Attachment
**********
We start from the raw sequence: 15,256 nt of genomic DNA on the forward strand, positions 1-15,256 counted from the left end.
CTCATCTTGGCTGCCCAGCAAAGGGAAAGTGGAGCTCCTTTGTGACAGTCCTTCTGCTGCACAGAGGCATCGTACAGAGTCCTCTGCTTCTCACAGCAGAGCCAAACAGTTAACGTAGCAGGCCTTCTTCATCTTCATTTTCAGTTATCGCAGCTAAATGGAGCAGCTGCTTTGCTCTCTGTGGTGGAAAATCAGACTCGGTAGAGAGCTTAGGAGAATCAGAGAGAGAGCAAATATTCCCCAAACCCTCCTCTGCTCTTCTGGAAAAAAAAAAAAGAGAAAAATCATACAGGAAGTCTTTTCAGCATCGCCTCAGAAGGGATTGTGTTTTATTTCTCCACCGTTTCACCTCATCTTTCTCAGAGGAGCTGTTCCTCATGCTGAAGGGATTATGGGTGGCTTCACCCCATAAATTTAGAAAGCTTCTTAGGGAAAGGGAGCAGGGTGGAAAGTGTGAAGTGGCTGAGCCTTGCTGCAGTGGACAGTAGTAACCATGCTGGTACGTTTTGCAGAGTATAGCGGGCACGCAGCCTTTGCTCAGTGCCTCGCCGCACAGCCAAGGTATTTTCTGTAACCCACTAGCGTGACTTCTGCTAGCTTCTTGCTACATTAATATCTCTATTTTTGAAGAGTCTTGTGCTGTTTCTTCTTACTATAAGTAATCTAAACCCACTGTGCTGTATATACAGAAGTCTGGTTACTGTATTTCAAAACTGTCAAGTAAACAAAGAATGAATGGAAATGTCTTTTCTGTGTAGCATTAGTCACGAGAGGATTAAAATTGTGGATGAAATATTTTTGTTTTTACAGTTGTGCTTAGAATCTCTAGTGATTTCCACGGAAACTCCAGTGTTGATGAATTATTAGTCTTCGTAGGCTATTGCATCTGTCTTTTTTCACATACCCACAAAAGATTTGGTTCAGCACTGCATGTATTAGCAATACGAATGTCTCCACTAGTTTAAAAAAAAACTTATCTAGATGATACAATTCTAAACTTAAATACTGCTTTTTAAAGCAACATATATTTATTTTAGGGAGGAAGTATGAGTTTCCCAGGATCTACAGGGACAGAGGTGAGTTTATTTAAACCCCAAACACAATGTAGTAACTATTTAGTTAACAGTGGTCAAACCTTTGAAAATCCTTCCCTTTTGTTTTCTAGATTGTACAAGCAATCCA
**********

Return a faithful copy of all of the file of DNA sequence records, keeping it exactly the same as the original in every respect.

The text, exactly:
We start from the raw sequence: 15,256 nt of genomic DNA on the forward strand, positions 1-15,256 counted from the left end.
CTCATCTTGGCTGCCCAGCAAAGGGAAAGTGGAGCTCCTTTGTGACAGTCCTTCTGCTGCACAGAGGCATCGTACAGAGTCCTCTGCTTCTCACAGCAGAGCCAAACAGTTAACGTAGCAGGCCTTCTTCATCTTCATTTTCAGTTATCGCAGCTAAATGGAGCAGCTGCTTTGCTCTCTGTGGTGGAAAATCAGACTCGGTAGAGAGCTTAGGAGAATCAGAGAGAGAGCAAATATTCCCCAAACCCTCCTCTGCTCTTCTGGAAAAAAAAAAAAGAGAAAAATCATACAGGAAGTCTTTTCAGCATCGCCTCAGAAGGGATTGTGTTTTATTTCTCCACCGTTTCACCTCATCTTTCTCAGAGGAGCTGTTCCTCATGCTGAAGGGATTATGGGTGGCTTCACCCCATAAATTTAGAAAGCTTCTTAGGGAAAGGGAGCAGGGTGGAAAGTGTGAAGTGGCTGAGCCTTGCTGCAGTGGACAGTAGTAACCATGCTGGTACGTTTTGCAGAGTATAGCGGGCACGCAGCCTTTGCTCAGTGCCTCGCCGCACAGCCAAGGTATTTTCTGTAACCCACTAGCGTGACTTCTGCTAGCTTCTTGCTACATTAATATCTCTATTTTTGAAGAGTCTTGTGCTGTTTCTTCTTACTATAAGTAATCTAAACCCACTGTGCTGTATATACAGAAGTCTGGTTACTGTATTTCAAAACTGTCAAGTAAACAAAGAATGAATGGAAATGTCTTTTCTGTGTAGCATTAGTCACGAGAGGATTAAAATTGTGGATGAAATATTTTTGTTTTTACAGTTGTGCTTAGAATCTCTAGTGATTTCCACGGAAACTCCAGTGTTGATGAATTATTAGTCTTCGTAGGCTATTGCATCTGTCTTTTTTCACATACCCACAAAAGATTTGGTTCAGCACTGCATGTATTAGCAATACGAATGTCTCCACTAGTTTAAAAAAAAACTTATCTAGATGATACAATTCTAAACTTAAATACTGCTTTTTAAAGCAACATATATTTATTTTAGGGAGGAAGTATGAGTTTCCCAGGATCTACAGGGACAGAGGTGAGTTTATTTAAACCCCAAACACAATGTAGTAACTATTTAGTTAACAGTGGTCAAACCTTTGAAAATCCTTCCCTTTTGTTTTCTAGATTGTACAAGCAATCCA